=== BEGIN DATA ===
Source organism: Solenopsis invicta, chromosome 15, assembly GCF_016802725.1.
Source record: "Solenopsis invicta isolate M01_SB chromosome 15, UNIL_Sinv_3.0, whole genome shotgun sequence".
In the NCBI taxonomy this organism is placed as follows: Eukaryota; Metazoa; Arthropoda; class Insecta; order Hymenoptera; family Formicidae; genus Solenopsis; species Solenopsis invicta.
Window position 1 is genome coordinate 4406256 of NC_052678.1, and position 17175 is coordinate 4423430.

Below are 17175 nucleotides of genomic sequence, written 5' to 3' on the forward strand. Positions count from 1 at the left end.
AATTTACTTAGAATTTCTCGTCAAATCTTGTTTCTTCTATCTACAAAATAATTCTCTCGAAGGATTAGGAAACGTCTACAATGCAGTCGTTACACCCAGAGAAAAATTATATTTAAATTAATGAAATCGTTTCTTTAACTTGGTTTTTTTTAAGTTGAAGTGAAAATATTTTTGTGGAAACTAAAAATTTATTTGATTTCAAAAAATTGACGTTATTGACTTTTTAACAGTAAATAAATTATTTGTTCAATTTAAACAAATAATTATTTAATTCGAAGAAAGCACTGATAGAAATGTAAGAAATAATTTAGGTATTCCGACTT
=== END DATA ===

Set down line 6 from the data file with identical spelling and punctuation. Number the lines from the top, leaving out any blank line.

AATTTACTTAGAATTTCTCGTCAAATCTTGTTTCTTCTATCTACAAAATAATTCTCTCGAAGGATTAGGAAACGTCTACAATGCAGTCGTTACACCCAGAGAAAAATTATATTTAAATTAATGAAATCGTTTCTTTAACTTGGTTTTTTTTAAGTTGAAGTGAAAATATTTTTGTGGAAACTAAAAATTTATTTGATTTCAAAAAATTGACGTTATTGACTTTTTAACAGTAAATAAATTATTTGTTCAATTTAAACAAATAATTATTTAATTCGAAGAAAGCACTGATAGAAATGTAAGAAATAATTTAGGTATTCCGACTT